Any sort of self-help or leadership book almost always talks about communication. Communication as a whole is incredibly important—just ask your significant other; relationships don’t work without communication. However, often and at almost every level, we see a dearth of communication among the skill coaches, strength coaches, and the ATCs. (We won’t even begin to bring the R&D folks into this to keep it simple.) While this is not always the case, more often than not each group is siloed into their own realms and relegated to certain tasks: get them healthy, get them strong, make them throw strikes, etc. These shouldn’t be individual tasks; each group can have a positive impact in a cohesive manner.
This is where, when you really get rolling, true player development begins.
For example, consider a pitcher who’s struggling to throw strikes. The pitching coach works with him, maybe tries some mechanical changes, some drills, but however he chooses to correct it, the player either gets better or he doesn’t. The important part here is that the athlete’s skill development often begins and ends with only the pitching coach. Now, imagine instead the pitching coach takes a look at the struggling pitcher, realizes he has some mechanical inefficiencies with his lead leg, sees there’s a lot of lateral shifting, and knows that it doesn’t seem to brace well. The pitching coach then programs certain drills to improve lead-leg brace and then informs the strength coach and ATC about it as well.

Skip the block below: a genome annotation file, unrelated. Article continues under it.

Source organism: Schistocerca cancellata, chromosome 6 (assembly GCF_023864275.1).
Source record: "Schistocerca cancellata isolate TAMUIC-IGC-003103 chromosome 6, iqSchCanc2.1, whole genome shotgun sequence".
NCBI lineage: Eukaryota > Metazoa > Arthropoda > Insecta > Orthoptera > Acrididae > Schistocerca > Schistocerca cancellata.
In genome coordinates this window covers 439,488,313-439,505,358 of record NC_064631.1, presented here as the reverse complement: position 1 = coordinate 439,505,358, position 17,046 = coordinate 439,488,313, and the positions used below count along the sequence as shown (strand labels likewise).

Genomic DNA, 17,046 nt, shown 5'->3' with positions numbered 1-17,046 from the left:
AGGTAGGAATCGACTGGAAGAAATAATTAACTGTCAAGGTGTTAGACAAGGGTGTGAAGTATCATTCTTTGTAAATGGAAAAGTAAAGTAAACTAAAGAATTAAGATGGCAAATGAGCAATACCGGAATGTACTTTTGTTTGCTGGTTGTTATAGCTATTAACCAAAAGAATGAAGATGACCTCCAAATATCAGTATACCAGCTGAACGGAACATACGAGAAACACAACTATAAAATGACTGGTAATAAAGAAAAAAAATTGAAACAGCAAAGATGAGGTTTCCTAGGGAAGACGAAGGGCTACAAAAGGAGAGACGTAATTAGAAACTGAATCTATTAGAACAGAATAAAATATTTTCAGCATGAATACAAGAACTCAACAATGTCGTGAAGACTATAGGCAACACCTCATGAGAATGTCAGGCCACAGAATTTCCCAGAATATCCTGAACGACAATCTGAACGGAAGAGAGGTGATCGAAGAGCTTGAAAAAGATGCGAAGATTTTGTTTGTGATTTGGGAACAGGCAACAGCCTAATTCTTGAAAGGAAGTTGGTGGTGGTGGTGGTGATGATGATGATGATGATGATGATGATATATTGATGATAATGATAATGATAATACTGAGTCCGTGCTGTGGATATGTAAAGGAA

The ATC does an assessment, learns the athlete is lacking internal hip rotation, so no matter how much the pitching coach does, he would have never helped that athlete to block his lead leg and improve his command. However, knowing this, now the ATC begins working to manually increase hip IR, and the strength coach programs mobility and strength work to help strengthen the hip through its newly opened range of motion. The skill coach can continue to help the athlete pattern that movement, while being cognizant of the athlete’s limitations and how he’s progressing his development.
The idea behind this process started when Kyle Boddy and Jack Scheideman took a trip to Altis, where they watched Stuart McMillin, Dan Pfaff, and others provide manual therapy while observing their sprinters’ warm-ups. They used manual therapy to adjust and correct for any movement restrictions they noticed in their athletes. The athletes, knowing their bodies and their “feel” better than anyone else also provided feedback so that the trainers could correctly treat and fine tune the athletes for that day’s workout. Through this simple communication loop, they began to not only bridge the athletes’ development gaps, but also improve their performance, allowing them to be more prepared for that day’s training or competition.